CEA rejected both their applications to renew their registrations. 

Examples of offences which may involve an indicative rehabilitation period of 18 to 36 months: 


  • Offences under Estate Agents Act
  • Voluntarily Causing (Grievous) Hurt
  • Cheating or Criminal Breach of Trust

Case Example #2

RES C was convicted of one charge under Section 148(2) of Women’s Charter, two charges under Section 9(1)(d) and one charge under Section 9(1)(a) of Remote Gambling Act 2014. RES C was sentenced to a total fine of $63,000 and 18 months’ imprisonment by the State Courts for these offences.

RES C represented a tenant and found a property in Geylang which the tenant was keen on. The tenant asked RES C to rent the premises on his behalf, claiming he would sublet to work permit holders and would pay him a monthly fee of $1,000 for his assistance. RES C agreed and the tenancy agreement was signed.

Shortly after, the tenant confessed to RES C that he was using the premises as a brothel. RES C did not report this to the authorities and instead renewed the tenancy of the unit for another year for the operation of vice activities within the unit. 

In the course of investigations, RES C was also found to have been involved in illegal remote gambling. The total value of the illegal bets placed was over $1.3 million.   

RES C’s scant regard for the law undermines the professionalism and reputation of the industry, in particular, the need to safeguard public law and order. The offence under the Women’s Charter involved vice and was conducted in the course of estate agency work. In addition, RES C facilitated the exchange of over $1.3 million in illegal bets, which is a considerable sum in relation to his misconduct. 

CEA revoked RES C’s registration after he was convicted and sentenced by the Courts.

Frequently Asked Questions

1. Does the fit and proper criteria only refer to what is set out in Section 3(2)(a)(i) to (iv) of the EAA?  

No. Sections (3)(2)(a)(i) to (iv) of the EAA provides four presumptions where an individual is deemed by the EAA as being not “fit and proper”. Apart from this list, CEA considers all other relevant facts and matters when determining if an individual is “fit and proper”.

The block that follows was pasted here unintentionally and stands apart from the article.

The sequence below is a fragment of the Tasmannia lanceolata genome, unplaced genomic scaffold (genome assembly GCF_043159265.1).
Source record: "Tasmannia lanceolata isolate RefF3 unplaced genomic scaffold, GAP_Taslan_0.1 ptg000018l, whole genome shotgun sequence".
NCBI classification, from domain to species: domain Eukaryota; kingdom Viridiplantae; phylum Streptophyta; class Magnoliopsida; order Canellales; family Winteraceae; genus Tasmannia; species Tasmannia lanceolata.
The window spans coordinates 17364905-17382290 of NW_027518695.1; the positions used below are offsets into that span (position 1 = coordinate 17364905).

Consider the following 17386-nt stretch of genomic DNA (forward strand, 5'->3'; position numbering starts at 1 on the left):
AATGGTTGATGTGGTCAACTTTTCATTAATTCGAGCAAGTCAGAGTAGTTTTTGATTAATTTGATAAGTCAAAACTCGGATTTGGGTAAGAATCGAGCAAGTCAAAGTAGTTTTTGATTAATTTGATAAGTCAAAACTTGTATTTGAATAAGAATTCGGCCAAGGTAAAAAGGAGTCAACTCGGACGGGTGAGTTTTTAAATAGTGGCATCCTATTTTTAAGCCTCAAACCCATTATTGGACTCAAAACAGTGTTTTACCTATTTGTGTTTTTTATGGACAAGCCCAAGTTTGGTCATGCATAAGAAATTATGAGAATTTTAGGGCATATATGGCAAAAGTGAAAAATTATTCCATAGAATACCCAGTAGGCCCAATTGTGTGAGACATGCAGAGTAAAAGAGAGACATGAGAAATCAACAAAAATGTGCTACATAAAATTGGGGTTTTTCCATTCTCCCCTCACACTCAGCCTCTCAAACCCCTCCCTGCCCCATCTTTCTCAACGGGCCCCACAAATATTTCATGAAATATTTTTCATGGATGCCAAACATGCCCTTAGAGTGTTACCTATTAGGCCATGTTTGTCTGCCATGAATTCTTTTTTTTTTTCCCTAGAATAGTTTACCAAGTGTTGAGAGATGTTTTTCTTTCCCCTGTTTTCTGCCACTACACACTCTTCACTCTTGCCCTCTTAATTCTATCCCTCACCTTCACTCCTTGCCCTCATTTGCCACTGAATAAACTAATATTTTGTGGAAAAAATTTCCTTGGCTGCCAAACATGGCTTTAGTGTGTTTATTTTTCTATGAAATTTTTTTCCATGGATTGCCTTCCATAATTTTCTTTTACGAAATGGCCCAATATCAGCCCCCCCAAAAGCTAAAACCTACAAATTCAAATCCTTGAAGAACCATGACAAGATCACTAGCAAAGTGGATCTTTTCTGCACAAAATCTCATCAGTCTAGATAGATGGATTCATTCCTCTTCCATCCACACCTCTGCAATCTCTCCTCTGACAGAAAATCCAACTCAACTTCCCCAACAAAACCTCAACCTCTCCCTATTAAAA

2. What are the other relevant facts or matters which CEA uses to determine if an individual is fit and proper?

CEA considers the relevance of any offence or misconduct to estate agency work, and if there is any disregard for the law (especially laws related to property transactions). CEA takes a firm stance towards errant property agents regardless of whether the offence is committed in a professional or personal capacity. Other than convictions or legal proceedings, there may also be other facts and circumstances which, when considered holistically, renders a person to be not “fit and proper”.

3. How does CEA assess if there is sufficient rehabilitation for an applicant?

CEA assesses if there is sufficient rehabilitation based on the facts and circumstances of each case. Where an individual is assessed to be not “fit and proper” in light of convictions or other misconduct, CEA takes into account the severity, intent and consequence of the offences or relevant acts, as well as taking reference from other similar cases where appropriate. 
4. Can I apply to register at any time? Do I have to do anything during the rehabilitation to prove that I am sufficiently rehabilitated?

Yes, you may apply for registration/licence at any point in time if you feel that you have been sufficiently rehabilitated. However, you will have to show that you are sufficiently rehabilitated and provide supporting information and documents to demonstrate this. CEA will assess your application based on the facts and circumstances involved to determine if you are fit and proper to be registered/licenced. Please note that all other prevailing criteria for registration/licensing must also be satisfied.  

5. Can I appeal against CEA’s decision? 

Yes. You may submit an appeal to CEA to reconsider its decision within 14 days after being notified of CEA’s decision to reject your registration/licensing application or renewal, or to revoke or suspend your registration/licence. Alternatively, you may lodge an appeal with the Ministry of National Development (MND) Appeals Board, which is independent of CEA. Details of the appeal process can be found at this link: